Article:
g(E) = p , cumulenic, (5a)
π 4t − (E − εC )2

N|E − εC |
Published on 22 September 2017. Downloaded by Gazi Universitesi on 22/09/2017 13:04:23.

g(E) = q , polyynic, (5b)

π 4t1 t2 − [(E − εC )2 − t12 − t22 ]2
2 2

where the double spin and double band degeneracies are not in-
corporated. Two van Hove singularities occur in cumulenic car-
bynes exactly at the band edges, i.e. for E = εC ± 2t. In polyynic
carbynes, the singularities increase to four, again at the band
edges, i.e. for E = εC ± |t1 ± t2 |. The DOS of polyynic carbynes
is displayed in Fig. 1(c) as a function of t1 /t2 . We observe that the
singularities at the top (bottom) of the valence (conduction) band
are much less sharp that the ones at the bottom (top). These less
sharp singularities vanish as t1 /t2 reaches 1, i.e. when the transi-
tion to cumulenic carbyne occurs.

3 Transmission coefficient
Suppose we interconnect the ends of a given atomic carbon wire
with two semi-infinite homogeneous leads with lattice constant
a and one electron per site, so that they are metallic. Let εmL(R)
and tmL(R) be the on-site energy and the hopping integral of the
left (right) lead, so that their energy structure is described
the dispersion relation E = εmL(R) + 2tmL(R) cos qL(R) a . Hence
εmL(R) = EmL(R) , i.e. the Fermi level of the leads, and the band-
Fig. 1 (a) Dispersion relation [(inset) width of each band and bandgap],
(b) eigenspectra for up to N = 60, (c) density of states of polyynic width is 4 tmL(R) . The coupling of the leads with the end carbon

carbynes as a function of the hopping integral ratio, t1 /t2 . "Used" atoms is described by the hopping integrals tcL(R) . If we suppose
corresponds to the ratio ts /tℓ (see text).
identical leads and, without any loss of generality, that the inci-
dent waves come from the left lead, then the transmission coef-
For fixed boundaries (ψ0 = ψN+1 = 0), the eigenenergies of car- ficient of carbynes at zero bias can be written as T (E) = 1+Λ(E)
bynes can be obtained recursively via the relations where

cumulenic, (4a)
UN (zc ) = 0, WN (E) + XN+ (E) cos(qa) XN− (E)2

Λ(E) = + , (6)
t1 4 sin2 (qa) 4
U N (z p ) = −U N −1 (z p ), polyynic, (4b)
t2 2 2
E−εC (E−εC )2 −t12 −t22 WN (E) = UN (zc )ω +UN−2 (zc )ω −1 , (7a)
where zc = Tr(Q1 /2) = 2t , z p
= Tr(Q2 Q1 /2) = and
2t1 t2 ,
Ur (z) are the Chebyshev polynomials of the second kind of de- XN± (E) = UN−1 (zc )(±χ −1 − χ), (7b)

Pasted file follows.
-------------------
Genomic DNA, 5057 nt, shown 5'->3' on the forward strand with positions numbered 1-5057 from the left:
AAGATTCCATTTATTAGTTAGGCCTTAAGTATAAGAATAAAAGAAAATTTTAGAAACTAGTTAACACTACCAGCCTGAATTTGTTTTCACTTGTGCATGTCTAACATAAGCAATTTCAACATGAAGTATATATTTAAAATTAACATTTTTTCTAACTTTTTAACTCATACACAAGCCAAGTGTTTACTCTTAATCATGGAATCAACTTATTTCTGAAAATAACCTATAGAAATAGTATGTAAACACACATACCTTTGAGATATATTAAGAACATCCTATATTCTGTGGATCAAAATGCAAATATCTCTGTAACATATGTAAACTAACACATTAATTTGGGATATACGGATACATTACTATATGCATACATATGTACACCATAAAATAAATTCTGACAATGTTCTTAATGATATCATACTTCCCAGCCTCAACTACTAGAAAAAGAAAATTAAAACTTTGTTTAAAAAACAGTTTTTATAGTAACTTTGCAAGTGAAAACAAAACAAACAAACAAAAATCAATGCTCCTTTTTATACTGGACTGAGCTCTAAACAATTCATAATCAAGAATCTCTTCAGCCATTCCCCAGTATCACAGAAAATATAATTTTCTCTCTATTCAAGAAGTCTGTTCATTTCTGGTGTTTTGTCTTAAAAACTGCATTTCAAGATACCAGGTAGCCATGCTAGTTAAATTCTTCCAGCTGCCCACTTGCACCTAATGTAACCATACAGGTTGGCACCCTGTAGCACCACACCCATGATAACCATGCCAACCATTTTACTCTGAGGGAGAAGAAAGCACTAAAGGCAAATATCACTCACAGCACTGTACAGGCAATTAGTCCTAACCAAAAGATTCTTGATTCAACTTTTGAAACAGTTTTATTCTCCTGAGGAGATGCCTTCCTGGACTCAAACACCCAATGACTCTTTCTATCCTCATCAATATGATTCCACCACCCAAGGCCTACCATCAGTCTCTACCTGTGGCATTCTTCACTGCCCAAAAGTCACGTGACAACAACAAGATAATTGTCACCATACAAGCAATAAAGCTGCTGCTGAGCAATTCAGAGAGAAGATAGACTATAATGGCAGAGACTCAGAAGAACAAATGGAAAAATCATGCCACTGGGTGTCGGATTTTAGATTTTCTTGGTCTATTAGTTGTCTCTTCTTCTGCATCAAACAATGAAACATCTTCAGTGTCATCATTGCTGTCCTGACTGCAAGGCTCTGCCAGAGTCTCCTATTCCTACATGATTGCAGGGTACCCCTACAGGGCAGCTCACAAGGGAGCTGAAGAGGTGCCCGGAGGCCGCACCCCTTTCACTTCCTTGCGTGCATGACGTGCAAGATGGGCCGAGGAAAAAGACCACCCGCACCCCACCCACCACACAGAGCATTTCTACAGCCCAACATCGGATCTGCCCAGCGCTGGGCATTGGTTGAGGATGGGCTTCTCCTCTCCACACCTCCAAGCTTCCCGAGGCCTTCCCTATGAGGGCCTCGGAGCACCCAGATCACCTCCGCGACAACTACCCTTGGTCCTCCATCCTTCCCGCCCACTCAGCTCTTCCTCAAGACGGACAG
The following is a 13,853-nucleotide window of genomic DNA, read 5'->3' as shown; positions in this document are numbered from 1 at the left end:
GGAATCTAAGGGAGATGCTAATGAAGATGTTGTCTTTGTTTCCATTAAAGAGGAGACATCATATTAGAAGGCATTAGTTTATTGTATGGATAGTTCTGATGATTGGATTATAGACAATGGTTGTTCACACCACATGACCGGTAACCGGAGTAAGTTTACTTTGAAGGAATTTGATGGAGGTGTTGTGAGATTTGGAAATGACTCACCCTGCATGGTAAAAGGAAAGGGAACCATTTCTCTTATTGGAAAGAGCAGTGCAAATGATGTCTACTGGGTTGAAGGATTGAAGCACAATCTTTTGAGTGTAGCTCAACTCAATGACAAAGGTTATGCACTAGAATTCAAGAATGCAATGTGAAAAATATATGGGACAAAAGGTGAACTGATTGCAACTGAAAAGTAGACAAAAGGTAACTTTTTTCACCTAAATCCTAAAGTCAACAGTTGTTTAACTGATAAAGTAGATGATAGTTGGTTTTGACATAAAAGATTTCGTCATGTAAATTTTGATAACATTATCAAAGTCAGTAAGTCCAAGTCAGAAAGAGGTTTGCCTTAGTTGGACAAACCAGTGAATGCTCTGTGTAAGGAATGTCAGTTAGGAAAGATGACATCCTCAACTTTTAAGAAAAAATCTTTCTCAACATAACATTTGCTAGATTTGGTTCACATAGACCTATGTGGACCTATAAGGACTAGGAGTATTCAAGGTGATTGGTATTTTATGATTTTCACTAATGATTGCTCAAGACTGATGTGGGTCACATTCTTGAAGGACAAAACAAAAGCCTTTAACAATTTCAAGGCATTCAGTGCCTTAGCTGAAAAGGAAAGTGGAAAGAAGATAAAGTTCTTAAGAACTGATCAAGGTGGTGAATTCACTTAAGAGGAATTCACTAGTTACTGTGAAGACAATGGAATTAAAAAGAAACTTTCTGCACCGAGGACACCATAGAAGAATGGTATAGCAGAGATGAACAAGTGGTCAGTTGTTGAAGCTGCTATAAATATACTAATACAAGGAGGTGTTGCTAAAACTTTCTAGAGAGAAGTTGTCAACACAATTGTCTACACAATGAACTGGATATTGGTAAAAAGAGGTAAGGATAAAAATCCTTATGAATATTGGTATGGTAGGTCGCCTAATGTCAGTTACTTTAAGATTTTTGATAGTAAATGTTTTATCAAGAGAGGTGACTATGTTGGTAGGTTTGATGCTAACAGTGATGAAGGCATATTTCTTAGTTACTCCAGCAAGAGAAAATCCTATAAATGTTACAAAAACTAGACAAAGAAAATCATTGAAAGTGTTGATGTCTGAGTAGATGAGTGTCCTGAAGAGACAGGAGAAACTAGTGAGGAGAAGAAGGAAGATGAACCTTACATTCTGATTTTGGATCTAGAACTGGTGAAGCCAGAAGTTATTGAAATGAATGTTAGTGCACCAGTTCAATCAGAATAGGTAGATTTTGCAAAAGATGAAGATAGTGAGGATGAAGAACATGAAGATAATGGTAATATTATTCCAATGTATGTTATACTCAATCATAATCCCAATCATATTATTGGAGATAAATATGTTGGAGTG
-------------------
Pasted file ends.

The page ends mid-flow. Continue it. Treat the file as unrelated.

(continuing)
gree r 45 . The eigenspectrum, i.e. the spectrum of eigenvalues,
as derived by Eq. (4b), for polyynic carbynes is displayed in Fig. for cumulenic, and
1(b), as a function of t1 /t2 , for up to N = 60 atoms. It is again t2
WN (E) = U N (z p )ω + U N (z p )(ω + ω −1 ) +U N −2 (z p )ω −1 , (8a)
evident that, as t1 /t2 increases above 1, an increasing gap oc- 2 t1 2 −1 2

curs. This gap vanishes when t1 /t2 = 1, i.e. when the transition
to cumulenic carbyne occurs. For t1 /t2 < 1 a bandgap starts to χ −1 χ
XN± (E) = U N −1 (z p )(E − εC )(± − ), (8b)
open again, but there is an additional eigenvalue in each band 2 t2 t1
that as N increases, reaches εC . This effect occurs straight from for polyynic. ω = ttcRm ttNcL is the coupling strength factor, and χ = ttcR

the choice of the boundary conditions. The eigenspectra of such is the coupling asymmetry factor. The zero-bias transmission coef-
systems have also been discussed, from a mathematical point of ficient of a polyynic carbyne with N = 10 is plotted as a function of
view, in Refs. 46–48 , and, from a materials physics point of view, t1 /t2 in Fig. 2, for various coupling strength and asymmetry con-

1–8 | 3
Physical Chemistry Chemical Physics Page 4 of 9
View Article Online
DOI: 10.1039/C7CP05134D

ditions. We have chosen the Fermi level of the leads, EmF (= εm ) experimental findings report currents that lie in the µA regime 28 ,
to be equal to that of the carbyne, εC . The coupling integral of as our below discussed results indicate. Quantitative differences
the leads is taken tm = −4 eV, so that their bandwidth contains all could also be attributed to the temperature effects, since the ex-
the eigenstates of the polyynic chain. As it is evident from Fig. 2, periments were carried out at room temperatures. Without spec-
the ideal and symmetric coupling condition (ω = χ = 1) leads to ifying the nature of the leads, we will choose EmL,R F = εC and

Physical Chemistry Chemical Physics Accepted Manuscript

the most enhanced transmission. When the coupling strength fac- tmL,R = 3.16 eV, a value that corresponds to the overlap of neigh-
tor deviates from the ideal case, the transmission peaks sharpen bouring atoms in a single graphitic layer plane 56 . For the carbon